I have shown buyers a house they adore. They want to write an offer, this is "The One"! As they are looking at things a bit closer, they take note of a ton of vacation photos or wedding photos at an expensive local venue. I kid you not- they literally say, "if these people can afford all these vacations or a wedding like that, then they can probably afford to come off their list price!"

A few photos can make a transaction turn personal quickly, which rarely ends well. The same comments have been made about golf score cards. If you or your loved ones are lucky enough to play on some of the world's best courses, it might be best to pack those mementos up & save them for the new house!

Along with your personal photos a few other personal things should come down too.

College degrees- sometimes the wheels in buyer's heads start turning when these see certain degrees, if you know what I mean.

Sports paraphernalia - entry rugs, landscaping rocks, posters, EVERYTHING! The buyer that is willing to give you the most money for your house may be a Jayhawker. Wouldn't it be unfortunate if you made such a big production out of your love for the Black and Gold that the buyer gets distracted and doesn't write an offer? It can seriously happen. Or they may be riled up enough to compete for who can "win" as they say in negotiations. The flag hanging out front gets comments from buyers as we approach the house, 9 out of 10 times. Probably not how you want to kick off a showing.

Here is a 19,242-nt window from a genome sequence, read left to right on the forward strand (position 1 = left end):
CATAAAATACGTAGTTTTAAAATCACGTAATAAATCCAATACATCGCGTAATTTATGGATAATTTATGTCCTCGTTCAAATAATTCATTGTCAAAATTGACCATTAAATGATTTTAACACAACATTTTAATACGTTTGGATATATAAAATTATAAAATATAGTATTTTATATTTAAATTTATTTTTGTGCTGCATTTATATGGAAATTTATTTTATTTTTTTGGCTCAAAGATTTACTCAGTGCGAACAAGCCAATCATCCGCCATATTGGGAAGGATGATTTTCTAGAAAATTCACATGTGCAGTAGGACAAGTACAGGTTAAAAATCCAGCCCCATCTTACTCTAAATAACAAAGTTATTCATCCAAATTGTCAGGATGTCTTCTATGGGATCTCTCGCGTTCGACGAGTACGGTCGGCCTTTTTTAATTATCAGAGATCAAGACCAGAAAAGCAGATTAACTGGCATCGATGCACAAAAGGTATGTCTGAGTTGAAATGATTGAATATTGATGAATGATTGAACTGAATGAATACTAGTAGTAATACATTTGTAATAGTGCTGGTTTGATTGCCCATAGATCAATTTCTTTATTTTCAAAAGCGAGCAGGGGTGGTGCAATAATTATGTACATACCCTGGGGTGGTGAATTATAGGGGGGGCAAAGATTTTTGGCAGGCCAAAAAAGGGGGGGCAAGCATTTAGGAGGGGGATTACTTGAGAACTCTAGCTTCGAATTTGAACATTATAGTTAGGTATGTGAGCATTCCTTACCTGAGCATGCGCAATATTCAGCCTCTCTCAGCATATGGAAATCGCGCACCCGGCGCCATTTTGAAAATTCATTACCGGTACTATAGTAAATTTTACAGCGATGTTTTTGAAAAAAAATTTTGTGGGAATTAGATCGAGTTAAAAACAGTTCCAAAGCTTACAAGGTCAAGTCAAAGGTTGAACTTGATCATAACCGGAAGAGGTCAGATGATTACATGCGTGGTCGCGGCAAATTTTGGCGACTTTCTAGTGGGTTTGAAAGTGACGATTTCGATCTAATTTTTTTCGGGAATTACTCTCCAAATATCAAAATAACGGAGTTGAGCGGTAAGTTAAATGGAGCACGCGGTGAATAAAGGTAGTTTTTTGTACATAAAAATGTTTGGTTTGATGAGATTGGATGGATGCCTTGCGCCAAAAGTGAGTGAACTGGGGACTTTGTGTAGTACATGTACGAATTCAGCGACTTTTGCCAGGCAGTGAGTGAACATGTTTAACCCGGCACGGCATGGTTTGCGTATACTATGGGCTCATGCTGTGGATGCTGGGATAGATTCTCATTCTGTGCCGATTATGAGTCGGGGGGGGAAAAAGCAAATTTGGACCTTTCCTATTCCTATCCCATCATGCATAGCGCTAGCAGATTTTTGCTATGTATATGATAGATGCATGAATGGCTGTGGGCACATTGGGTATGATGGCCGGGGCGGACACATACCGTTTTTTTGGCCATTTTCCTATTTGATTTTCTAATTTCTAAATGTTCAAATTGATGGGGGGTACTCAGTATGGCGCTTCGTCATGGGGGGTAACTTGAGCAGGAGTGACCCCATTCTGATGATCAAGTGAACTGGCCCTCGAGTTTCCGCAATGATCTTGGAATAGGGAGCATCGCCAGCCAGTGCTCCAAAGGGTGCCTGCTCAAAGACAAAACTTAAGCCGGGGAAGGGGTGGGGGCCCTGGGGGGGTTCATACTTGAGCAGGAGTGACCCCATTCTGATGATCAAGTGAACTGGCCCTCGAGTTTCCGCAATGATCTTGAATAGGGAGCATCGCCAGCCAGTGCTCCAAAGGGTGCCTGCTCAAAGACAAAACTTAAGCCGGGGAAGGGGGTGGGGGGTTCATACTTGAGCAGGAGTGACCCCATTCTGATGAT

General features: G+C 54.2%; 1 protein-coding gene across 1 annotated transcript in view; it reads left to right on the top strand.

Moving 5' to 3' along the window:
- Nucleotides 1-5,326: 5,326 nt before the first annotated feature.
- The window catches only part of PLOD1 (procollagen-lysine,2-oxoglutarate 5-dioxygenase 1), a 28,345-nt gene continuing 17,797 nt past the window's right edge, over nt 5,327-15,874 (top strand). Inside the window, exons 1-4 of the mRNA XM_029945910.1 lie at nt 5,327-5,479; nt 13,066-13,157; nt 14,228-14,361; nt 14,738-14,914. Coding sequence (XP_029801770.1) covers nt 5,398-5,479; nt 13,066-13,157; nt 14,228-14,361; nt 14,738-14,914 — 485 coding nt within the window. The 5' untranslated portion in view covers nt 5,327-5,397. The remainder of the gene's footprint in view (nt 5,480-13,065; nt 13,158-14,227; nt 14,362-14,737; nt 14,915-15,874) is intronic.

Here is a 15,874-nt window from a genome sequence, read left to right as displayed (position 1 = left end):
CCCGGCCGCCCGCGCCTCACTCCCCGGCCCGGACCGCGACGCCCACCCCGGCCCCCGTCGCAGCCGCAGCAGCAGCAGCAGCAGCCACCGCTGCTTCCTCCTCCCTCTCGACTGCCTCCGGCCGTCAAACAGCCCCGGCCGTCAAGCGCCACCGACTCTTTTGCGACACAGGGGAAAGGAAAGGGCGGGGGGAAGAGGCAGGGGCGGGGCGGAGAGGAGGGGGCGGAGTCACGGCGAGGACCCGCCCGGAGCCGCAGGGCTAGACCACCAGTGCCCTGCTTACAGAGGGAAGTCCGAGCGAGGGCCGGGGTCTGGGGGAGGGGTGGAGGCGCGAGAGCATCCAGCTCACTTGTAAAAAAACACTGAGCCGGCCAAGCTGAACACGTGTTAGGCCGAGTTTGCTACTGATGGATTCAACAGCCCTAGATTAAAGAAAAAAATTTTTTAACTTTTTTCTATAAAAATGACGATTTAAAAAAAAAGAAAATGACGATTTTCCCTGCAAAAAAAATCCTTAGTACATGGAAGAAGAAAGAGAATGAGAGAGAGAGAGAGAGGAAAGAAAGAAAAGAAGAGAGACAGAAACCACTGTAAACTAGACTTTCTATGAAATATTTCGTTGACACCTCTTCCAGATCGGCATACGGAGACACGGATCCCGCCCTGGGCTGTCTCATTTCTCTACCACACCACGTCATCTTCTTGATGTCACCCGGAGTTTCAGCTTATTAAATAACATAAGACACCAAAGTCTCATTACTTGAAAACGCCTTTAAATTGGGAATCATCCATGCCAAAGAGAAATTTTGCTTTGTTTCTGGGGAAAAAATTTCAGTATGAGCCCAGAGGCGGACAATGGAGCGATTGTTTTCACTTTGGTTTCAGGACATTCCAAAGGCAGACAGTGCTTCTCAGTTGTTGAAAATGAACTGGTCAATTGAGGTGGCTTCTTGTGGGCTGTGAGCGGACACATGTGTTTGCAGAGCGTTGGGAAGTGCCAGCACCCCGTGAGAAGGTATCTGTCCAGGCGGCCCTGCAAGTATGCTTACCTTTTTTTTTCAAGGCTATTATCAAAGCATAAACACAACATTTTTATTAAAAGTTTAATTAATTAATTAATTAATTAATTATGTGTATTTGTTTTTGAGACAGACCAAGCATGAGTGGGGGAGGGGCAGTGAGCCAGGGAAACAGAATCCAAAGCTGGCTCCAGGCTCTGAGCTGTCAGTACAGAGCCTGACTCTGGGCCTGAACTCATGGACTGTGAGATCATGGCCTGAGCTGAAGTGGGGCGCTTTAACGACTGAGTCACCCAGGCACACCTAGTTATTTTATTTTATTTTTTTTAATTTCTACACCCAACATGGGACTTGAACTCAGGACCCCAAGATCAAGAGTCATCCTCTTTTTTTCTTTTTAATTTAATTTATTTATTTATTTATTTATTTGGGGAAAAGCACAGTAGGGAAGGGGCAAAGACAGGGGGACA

My clients typically understand the point of removing personal items & go along with it. Your goal is for someone to come in & fall in love with the house so much that they cannot picture anyone but themselves living there. If pictures of you are all over the place that is pretty much impossible for a buyer to do!

Now, I mentioned

it briefly on the show, this can be emotional. It might be good to prepare yourself for this activity. Once the photos come down it starts to not feel like your home anymore. Which some have said was a nice way to ease into the overall process of closing one door & opening another.

When I sold my personal home, I made a big production out of taking the photos down. I gathered all of them in the living room & spread them across the couch, you know- propped against the wall across the back, on the cushions, the floor resting against it. Wine may have been involved. It seemed a bit ceremonial but it got the job done. I was able to thank them for their years of service & it was also easier to have them in one place for packing purposes. I didn't literally thank them, that was an attempt at a joke. The point is, don't worry about getting all sappy…it is completely understandable!